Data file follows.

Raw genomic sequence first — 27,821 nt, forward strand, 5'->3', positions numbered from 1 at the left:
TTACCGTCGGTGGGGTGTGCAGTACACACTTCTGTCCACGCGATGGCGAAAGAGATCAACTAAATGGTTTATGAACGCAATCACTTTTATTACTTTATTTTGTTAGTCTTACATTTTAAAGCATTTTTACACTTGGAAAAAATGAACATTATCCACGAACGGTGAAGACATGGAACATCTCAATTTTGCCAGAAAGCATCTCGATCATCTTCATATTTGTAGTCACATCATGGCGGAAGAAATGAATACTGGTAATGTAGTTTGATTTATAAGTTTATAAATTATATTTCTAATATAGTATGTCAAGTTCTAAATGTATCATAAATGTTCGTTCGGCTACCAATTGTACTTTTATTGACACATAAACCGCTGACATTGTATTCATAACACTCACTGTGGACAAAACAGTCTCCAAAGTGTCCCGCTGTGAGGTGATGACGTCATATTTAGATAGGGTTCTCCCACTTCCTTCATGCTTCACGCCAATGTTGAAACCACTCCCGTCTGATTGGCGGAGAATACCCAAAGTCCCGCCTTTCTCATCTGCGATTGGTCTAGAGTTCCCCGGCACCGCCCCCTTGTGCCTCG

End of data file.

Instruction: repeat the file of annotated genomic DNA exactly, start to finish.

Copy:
Raw genomic sequence first — 27,821 nt, forward strand, 5'->3', positions numbered from 1 at the left:
TTACCGTCGGTGGGGTGTGCAGTACACACTTCTGTCCACGCGATGGCGAAAGAGATCAACTAAATGGTTTATGAACGCAATCACTTTTATTACTTTATTTTGTTAGTCTTACATTTTAAAGCATTTTTACACTTGGAAAAAATGAACATTATCCACGAACGGTGAAGACATGGAACATCTCAATTTTGCCAGAAAGCATCTCGATCATCTTCATATTTGTAGTCACATCATGGCGGAAGAAATGAATACTGGTAATGTAGTTTGATTTATAAGTTTATAAATTATATTTCTAATATAGTATGTCAAGTTCTAAATGTATCATAAATGTTCGTTCGGCTACCAATTGTACTTTTATTGACACATAAACCGCTGACATTGTATTCATAACACTCACTGTGGACAAAACAGTCTCCAAAGTGTCCCGCTGTGAGGTGATGACGTCATATTTAGATAGGGTTCTCCCACTTCCTTCATGCTTCACGCCAATGTTGAAACCACTCCCGTCTGATTGGCGGAGAATACCCAAAGTCCCGCCTTTCTCATCTGCGATTGGTCTAGAGTTCCCCGGCACCGCCCCCTTGTGCCTCG